Fiction – hardcover; Doubleday; 479 pages; 2002.
Joanne Harris‘s thematic explorations of the world of chocolate in Chocolat, wine-making in Blackberry Wine and French crepes and other baked treats in Five Quarters of the Orange have earned her a loyal following of culinary-loving readers. Such readers will, therefore, find Harris’s latest novel, Coastliners, a somewhat surprising departure from the norm.
Swapping food for a marine theme, Harris sets her story on the sparsely populated Breton island of Le Devin, where local girl Mado returns after a ten-year absence. Instead of the happy home-coming she had expected, Mado finds that her ageing father, GrosJean, is uncommunicative and seemingly overwhelmed by a depression that he cannot shrug off.
Similarly, her local village, Les Salants, rundown and impoverished, is threatened by the machinations of local entrepreneur, Claude Brismand. The locals, whose lives are controlled by tradition and superstition, have given up hope for the future as they watch their livelihoods disappear and their tourist trade being taken over by the wealthier community of nearby La Houssiniere.
It is Mado who comes up with a plan to reverse Le Salants’s fortunes. Drawing upon the help of Flynn, a mysterious English drifter who has set up camp on the island, she encourages the local villagers to fight for their community. But their efforts are soon thwarted by Brismand, who uses not only his wealth but his family connections to further his own interests. His underhand methods prove incredibly testing of Mado’s determination and strength of character.
At its most basic level Coastliners is a story about good versus evil. But it’s also about the battle between conserving and protecting the fragile coastal environment against the desire for economic growth and development as well as the fight to preserve a traditional way of life in a constantly changing world.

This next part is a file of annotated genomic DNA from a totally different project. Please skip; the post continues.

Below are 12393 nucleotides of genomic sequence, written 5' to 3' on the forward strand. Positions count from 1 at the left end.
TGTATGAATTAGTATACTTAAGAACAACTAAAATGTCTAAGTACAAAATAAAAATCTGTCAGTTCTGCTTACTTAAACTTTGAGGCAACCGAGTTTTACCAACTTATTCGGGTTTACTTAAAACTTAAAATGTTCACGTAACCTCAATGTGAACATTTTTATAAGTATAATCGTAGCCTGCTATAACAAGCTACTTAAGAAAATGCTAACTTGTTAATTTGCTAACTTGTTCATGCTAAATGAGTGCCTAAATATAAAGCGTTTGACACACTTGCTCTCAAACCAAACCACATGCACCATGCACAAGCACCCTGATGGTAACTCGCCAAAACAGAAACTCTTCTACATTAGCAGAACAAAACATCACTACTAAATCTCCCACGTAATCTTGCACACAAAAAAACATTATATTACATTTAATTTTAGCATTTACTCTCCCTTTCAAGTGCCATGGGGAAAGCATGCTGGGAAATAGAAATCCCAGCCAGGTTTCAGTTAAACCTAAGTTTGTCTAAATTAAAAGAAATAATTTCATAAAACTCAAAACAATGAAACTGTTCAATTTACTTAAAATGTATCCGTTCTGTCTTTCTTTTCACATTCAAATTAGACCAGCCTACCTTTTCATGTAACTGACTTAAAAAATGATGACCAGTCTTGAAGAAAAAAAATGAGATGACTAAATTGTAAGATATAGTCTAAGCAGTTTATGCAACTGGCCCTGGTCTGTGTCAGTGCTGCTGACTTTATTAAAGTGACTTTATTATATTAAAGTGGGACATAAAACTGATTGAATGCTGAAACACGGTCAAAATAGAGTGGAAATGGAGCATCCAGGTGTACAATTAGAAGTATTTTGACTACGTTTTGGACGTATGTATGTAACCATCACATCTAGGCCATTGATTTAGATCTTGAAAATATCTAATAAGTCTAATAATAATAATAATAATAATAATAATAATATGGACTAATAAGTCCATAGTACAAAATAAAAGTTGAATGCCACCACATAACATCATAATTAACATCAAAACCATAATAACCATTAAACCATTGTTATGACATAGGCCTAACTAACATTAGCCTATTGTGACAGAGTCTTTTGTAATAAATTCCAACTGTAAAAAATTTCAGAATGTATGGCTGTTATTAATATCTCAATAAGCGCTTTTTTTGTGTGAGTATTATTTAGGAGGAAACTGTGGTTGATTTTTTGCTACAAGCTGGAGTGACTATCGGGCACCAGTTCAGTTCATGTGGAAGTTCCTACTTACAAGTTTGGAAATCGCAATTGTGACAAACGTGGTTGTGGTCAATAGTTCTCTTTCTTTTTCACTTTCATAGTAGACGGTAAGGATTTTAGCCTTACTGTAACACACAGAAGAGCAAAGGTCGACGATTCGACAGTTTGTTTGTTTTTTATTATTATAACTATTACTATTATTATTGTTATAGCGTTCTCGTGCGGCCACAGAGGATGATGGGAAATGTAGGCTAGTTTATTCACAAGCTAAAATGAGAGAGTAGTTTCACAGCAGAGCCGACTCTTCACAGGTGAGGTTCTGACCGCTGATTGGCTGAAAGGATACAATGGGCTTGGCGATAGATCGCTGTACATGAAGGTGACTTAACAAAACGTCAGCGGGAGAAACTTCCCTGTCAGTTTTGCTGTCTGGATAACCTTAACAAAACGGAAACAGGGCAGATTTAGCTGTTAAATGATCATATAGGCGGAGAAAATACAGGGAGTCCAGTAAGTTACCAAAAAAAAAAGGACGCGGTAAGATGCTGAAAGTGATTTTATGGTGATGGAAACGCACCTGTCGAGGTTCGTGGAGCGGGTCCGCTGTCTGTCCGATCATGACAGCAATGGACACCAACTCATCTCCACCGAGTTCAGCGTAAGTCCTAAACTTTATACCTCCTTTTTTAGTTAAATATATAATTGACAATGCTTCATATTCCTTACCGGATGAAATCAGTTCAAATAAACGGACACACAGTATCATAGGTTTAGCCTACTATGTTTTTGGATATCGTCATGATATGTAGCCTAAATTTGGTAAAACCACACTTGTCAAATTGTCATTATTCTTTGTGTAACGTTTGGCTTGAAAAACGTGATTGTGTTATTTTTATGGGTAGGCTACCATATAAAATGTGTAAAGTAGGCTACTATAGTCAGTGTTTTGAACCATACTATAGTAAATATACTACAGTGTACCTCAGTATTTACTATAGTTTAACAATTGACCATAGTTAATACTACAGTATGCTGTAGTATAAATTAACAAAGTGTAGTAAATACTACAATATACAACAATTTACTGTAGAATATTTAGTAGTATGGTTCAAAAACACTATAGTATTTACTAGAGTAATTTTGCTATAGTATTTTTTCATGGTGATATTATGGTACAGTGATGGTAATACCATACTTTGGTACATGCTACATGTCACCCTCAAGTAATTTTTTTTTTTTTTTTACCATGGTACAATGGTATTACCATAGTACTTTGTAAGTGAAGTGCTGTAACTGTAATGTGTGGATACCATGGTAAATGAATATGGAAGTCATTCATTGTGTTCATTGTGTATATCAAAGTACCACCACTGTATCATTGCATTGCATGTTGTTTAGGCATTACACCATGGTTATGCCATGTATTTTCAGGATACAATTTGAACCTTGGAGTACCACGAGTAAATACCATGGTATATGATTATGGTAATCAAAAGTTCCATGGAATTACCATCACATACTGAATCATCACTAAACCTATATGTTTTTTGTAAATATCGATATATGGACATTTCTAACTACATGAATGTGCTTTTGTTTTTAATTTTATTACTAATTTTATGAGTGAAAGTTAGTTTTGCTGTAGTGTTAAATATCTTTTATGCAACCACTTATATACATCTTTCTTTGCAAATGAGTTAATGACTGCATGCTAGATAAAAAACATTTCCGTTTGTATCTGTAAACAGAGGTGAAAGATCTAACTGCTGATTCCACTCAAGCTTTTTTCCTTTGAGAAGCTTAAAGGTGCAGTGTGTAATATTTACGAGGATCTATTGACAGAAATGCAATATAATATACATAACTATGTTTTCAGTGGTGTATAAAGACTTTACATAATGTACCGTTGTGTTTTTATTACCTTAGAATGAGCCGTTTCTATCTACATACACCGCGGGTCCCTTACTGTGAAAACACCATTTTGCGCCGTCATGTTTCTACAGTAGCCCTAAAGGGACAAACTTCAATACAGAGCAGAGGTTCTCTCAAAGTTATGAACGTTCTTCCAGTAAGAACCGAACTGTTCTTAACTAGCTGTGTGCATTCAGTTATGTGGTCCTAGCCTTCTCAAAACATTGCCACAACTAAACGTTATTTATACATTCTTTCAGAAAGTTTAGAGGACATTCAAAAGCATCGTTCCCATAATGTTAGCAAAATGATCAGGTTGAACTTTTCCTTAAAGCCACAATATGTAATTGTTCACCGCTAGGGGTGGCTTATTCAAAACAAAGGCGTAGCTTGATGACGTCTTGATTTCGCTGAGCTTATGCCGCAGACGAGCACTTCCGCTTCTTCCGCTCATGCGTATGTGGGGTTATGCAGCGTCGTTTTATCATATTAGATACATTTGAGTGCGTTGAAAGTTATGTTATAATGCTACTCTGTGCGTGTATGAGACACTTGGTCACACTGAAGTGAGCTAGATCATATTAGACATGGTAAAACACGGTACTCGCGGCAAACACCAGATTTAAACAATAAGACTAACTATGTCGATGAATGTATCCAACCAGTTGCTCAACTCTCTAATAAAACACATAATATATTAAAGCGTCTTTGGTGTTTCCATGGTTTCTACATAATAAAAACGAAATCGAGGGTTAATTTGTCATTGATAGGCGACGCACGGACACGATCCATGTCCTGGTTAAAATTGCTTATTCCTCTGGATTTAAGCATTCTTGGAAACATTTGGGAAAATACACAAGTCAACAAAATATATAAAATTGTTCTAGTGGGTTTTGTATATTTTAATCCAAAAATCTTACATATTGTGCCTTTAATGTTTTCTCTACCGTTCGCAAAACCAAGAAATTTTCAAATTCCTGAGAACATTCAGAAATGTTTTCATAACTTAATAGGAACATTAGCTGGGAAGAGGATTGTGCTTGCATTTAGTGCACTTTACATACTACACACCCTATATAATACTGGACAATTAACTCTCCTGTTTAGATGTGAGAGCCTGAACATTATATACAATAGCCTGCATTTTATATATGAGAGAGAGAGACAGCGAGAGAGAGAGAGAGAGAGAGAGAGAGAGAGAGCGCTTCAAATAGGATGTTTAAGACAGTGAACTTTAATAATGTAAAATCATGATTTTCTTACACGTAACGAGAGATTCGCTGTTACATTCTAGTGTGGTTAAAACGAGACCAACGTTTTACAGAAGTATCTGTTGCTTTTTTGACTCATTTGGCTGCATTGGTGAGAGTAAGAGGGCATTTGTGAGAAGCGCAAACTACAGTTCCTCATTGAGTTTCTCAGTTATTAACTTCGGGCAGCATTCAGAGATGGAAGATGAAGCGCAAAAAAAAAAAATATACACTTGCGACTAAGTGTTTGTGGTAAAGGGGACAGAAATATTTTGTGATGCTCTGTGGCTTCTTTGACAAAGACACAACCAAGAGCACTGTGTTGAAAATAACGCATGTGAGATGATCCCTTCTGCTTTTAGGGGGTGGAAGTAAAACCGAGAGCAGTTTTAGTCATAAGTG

Similarly, Harris explores the frictions between local communities, the disputes between families and the sometimes complicated rivalries between siblings. But her characters — of which there is a “cast of thousands” — tend to be cliched and slightly two- dimensional.
The writing, on occasions, seems formulaic and forced, particularly when Harris is creating “back story” or trying to move the plot forward too quickly. At other times her descriptions of the marine environment are breathtaking in their vividness. Pages cluttered with coastal imagery bring the beach and the sea alive, even when she isn’t talking directly about the ocean. For instance, she describes the body of a drowned man as “smooth and featureless as a skinned seal” and the arrival of evening as “night showing its single black sail”. Mostly, she talks about tides and marine weather conditions, fishing vessels and sandy beaches in the same confident and richly evocative way she wrote about food and drink in her previous novels.
But whether readers of those past successes will appreciate the switch in Harris’s thematic musings is another thing entirely. Personally, I missed the mouthwatering fare that characterised her novels but I also appreciate Harris’s desire to prove that she is not just a one-trick pony.